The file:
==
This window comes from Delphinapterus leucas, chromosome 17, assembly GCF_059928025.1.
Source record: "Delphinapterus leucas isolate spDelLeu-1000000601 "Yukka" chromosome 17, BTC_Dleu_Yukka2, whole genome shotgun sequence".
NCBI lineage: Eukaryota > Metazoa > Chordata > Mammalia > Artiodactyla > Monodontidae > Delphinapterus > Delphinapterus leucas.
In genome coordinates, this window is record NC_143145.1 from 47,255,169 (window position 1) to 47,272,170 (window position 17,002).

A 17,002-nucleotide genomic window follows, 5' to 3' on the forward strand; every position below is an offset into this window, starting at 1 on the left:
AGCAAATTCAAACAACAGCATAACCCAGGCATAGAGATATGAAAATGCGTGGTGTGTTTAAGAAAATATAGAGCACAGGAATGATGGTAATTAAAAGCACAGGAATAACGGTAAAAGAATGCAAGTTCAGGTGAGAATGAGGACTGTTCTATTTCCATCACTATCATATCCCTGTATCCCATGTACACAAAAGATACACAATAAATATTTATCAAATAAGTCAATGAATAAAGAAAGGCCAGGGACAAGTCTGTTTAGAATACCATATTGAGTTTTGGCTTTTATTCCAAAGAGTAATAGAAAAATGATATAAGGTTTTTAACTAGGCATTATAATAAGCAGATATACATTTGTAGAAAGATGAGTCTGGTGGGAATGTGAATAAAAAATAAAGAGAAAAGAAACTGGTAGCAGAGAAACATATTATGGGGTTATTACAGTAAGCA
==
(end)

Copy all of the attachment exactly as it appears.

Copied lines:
This window comes from Delphinapterus leucas, chromosome 17, assembly GCF_059928025.1.
Source record: "Delphinapterus leucas isolate spDelLeu-1000000601 "Yukka" chromosome 17, BTC_Dleu_Yukka2, whole genome shotgun sequence".
NCBI lineage: Eukaryota > Metazoa > Chordata > Mammalia > Artiodactyla > Monodontidae > Delphinapterus > Delphinapterus leucas.
In genome coordinates, this window is record NC_143145.1 from 47,255,169 (window position 1) to 47,272,170 (window position 17,002).

A 17,002-nucleotide genomic window follows, 5' to 3' on the forward strand; every position below is an offset into this window, starting at 1 on the left:
AGCAAATTCAAACAACAGCATAACCCAGGCATAGAGATATGAAAATGCGTGGTGTGTTTAAGAAAATATAGAGCACAGGAATGATGGTAATTAAAAGCACAGGAATAACGGTAAAAGAATGCAAGTTCAGGTGAGAATGAGGACTGTTCTATTTCCATCACTATCATATCCCTGTATCCCATGTACACAAAAGATACACAATAAATATTTATCAAATAAGTCAATGAATAAAGAAAGGCCAGGGACAAGTCTGTTTAGAATACCATATTGAGTTTTGGCTTTTATTCCAAAGAGTAATAGAAAAATGATATAAGGTTTTTAACTAGGCATTATAATAAGCAGATATACATTTGTAGAAAGATGAGTCTGGTGGGAATGTGAATAAAAAATAAAGAGAAAAGAAACTGGTAGCAGAGAAACATATTATGGGGTTATTACAGTAAGCA